Three Bay Area tech startups announce holiday IPOs
Some of us may still be recovering from our Thanksgiving turkey dinners, but the holiday certainly didn't suck any energy from the IPO market.
Three Bay Area tech companies planning to go public updated their filings Monday to reveal initial public offerings that promise to light up the stock market during a normally quiet time on Wall Street. The startups plan to raise a combined $876 million when all three begin trading next week - another example of the strength of the IPO market, which is so cash-flush that tech companies are racing to the public market even as the season turns to eggnog and carolers, according to IPO experts.
"This isn't unprecedented, but what is rare is these are three pretty high-profile San Francisco (area) names," said Brendan Connaughton, chief investment officer and partner at ClearPath Capital Partners. "While it is a bit surprising, I think they are trying to monetize a market right now that is friendly to IPOs."
San Francisco-based New Relic and Palo Alto-based Hortonworks are expected to begin trading next week, giving a boost to other fledgling "big data" firms. But all eyes are on Lending Club, a San Francisco online lending platform whose IPO could be the largest this year from a California company. Widely considered the leader among a growing crop of Internet lenders, Lending Club is expected to create a windfall of IPOs from similar companies, according to experts.
"It's another step of really authenticating that alternative lending is not going away," said David Goldin, chief executive and president of AmeriMerchant, a financial tech company. "When this first came out there were a lot of naysayers, but the model is starting to prove out."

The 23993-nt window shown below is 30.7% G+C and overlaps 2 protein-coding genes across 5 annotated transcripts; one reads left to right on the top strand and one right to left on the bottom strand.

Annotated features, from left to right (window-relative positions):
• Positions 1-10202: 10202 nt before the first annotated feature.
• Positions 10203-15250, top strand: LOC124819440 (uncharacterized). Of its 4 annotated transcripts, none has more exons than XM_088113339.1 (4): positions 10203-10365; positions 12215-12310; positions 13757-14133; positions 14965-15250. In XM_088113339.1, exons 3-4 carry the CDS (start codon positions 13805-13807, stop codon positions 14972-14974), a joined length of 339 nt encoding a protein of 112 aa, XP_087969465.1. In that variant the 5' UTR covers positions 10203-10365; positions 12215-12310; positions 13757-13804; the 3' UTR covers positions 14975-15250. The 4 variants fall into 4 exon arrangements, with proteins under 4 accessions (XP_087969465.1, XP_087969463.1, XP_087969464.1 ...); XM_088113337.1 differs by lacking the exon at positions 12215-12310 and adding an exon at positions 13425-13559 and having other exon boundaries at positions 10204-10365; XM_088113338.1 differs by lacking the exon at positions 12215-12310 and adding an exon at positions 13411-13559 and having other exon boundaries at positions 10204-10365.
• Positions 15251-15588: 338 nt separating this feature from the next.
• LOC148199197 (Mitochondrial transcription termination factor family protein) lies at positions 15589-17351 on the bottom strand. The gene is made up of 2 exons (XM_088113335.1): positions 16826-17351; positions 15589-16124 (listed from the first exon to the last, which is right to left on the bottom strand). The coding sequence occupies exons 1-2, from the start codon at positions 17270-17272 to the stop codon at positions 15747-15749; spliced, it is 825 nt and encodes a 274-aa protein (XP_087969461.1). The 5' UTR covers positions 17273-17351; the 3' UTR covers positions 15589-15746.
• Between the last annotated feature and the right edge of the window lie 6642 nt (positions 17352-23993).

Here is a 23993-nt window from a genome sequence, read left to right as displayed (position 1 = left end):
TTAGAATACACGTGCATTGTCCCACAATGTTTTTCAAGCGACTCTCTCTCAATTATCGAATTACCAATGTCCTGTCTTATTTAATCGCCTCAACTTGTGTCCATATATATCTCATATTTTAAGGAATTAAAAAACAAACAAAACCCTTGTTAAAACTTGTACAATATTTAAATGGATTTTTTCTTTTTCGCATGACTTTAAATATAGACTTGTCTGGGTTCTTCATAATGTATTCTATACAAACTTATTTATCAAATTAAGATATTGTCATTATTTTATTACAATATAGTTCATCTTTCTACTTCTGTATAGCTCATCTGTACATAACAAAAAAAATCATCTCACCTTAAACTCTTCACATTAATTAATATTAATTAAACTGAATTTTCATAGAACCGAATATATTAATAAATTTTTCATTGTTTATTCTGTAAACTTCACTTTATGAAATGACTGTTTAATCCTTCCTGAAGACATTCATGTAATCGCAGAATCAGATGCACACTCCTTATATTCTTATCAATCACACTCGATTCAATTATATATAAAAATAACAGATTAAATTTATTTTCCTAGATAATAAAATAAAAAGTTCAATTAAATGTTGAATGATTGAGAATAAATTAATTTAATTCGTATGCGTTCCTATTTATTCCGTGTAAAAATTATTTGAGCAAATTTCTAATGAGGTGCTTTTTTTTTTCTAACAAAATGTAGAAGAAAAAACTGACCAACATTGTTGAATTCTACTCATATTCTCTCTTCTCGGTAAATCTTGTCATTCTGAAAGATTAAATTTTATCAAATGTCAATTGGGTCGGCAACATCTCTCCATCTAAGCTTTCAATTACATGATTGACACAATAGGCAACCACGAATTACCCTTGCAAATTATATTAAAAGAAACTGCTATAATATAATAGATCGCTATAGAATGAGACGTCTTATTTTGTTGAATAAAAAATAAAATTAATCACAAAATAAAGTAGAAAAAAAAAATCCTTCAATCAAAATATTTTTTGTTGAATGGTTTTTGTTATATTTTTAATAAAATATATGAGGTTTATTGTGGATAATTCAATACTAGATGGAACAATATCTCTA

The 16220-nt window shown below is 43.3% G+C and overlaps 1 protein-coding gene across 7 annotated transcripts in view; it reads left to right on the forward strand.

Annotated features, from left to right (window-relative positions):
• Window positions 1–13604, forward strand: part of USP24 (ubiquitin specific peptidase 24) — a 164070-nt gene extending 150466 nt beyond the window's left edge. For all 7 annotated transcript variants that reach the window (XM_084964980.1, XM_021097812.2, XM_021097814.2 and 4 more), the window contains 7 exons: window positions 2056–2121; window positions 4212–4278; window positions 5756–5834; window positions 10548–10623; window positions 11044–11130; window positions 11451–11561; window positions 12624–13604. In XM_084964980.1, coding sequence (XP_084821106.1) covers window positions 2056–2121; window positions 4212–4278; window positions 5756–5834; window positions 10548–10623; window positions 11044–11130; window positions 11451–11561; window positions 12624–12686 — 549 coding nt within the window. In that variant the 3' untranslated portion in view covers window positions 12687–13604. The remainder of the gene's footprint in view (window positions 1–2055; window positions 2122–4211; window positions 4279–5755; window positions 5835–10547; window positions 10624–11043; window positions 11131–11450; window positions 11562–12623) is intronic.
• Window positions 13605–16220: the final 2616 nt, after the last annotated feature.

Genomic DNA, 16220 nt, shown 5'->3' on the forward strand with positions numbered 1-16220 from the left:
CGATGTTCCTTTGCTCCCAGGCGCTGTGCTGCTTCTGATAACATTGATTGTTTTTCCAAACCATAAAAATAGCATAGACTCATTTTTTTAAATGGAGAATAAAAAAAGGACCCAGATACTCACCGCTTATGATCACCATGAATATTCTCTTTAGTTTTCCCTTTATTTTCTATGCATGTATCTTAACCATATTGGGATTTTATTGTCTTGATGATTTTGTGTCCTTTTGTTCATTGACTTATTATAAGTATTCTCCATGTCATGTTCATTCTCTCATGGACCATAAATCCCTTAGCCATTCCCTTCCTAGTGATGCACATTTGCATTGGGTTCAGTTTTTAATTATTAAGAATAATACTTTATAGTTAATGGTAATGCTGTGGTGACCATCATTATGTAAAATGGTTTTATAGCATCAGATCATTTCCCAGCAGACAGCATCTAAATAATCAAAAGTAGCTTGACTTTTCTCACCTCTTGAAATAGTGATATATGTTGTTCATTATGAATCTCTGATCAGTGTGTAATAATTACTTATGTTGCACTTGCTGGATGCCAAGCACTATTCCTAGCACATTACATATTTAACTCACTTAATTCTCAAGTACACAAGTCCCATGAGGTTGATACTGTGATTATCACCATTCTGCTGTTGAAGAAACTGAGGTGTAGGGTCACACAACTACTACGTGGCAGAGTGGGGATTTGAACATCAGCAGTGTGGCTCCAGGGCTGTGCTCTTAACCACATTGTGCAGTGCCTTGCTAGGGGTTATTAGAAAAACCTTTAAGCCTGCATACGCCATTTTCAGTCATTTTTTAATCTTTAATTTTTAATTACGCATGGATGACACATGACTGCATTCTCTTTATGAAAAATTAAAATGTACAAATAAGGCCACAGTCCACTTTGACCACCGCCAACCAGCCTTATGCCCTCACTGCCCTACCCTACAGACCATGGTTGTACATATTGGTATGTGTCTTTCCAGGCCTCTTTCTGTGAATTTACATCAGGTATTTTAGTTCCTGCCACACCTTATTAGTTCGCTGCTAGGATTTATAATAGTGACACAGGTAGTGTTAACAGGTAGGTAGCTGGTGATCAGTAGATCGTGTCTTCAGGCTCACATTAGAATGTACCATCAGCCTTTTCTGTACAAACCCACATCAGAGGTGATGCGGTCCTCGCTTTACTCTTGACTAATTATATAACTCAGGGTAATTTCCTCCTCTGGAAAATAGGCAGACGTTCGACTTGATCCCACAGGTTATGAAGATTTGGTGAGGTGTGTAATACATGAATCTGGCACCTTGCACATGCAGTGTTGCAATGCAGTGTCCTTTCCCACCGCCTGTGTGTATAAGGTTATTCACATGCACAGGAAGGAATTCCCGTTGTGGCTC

Lending Club's IPO is expected to raise up to $692 million, eclipsing action-sports camera-maker GoPro's $427 million debut in June, which had been the largest of the year from California. Lending Club plans to sell 57.7 million shares at $10 to $12 each. At the middle point of that price range, it would be worth $3.97 billion.
New Relic, which makes cloud-based software for businesses to collect, store and analyze massive amounts of data in real time, will offer 5 million shares at $18 to $20 a share, raising up to $100 million and hitting a market cap of roughly $876 million.
And Hortonworks, a software platform for storing and analyzing big data, could raise $84 million when it sells 6 million shares at $12 to $14 a share. That would put the company's valuation at $538 million - down from the $1 billion valuation Hortonworks received in March. Hortonworks is moving to the public market at breakneck speed - it filed for an IPO less than a month ago.
IPOs traditionally slow during the holidays because investors are focused on wrapping up their deals for the year and not making new ones. But analysts say companies may want to squeeze in a December IPO before political or economic discord causes unrest in the market.
"If there is some wrangling in immigration, companies don't want to get stuck in that," said Jeff Grabow, U.S venture capital leader for Ernst & Young, a global accounting and consulting firm. "If there is some foot-dragging with getting the government funded, that could cause problems. So it makes sense."
Headquarters: San Francisco
Estimated IPO: $692 million
Market value: $3.8 billion
2013 Revenue: $98 million
Headquarters: San Francisco
Estimated IPO: $100 million
Market value: $876 million
2013 Revenue: $63 million
Headquarters: Palo Alto, Calif.
Estimated IPO: $84 million
Market value: $538 million
2013 Revenue: $16 million(ASTERISK)
*Fiscal year was only 9 months, though September 2013
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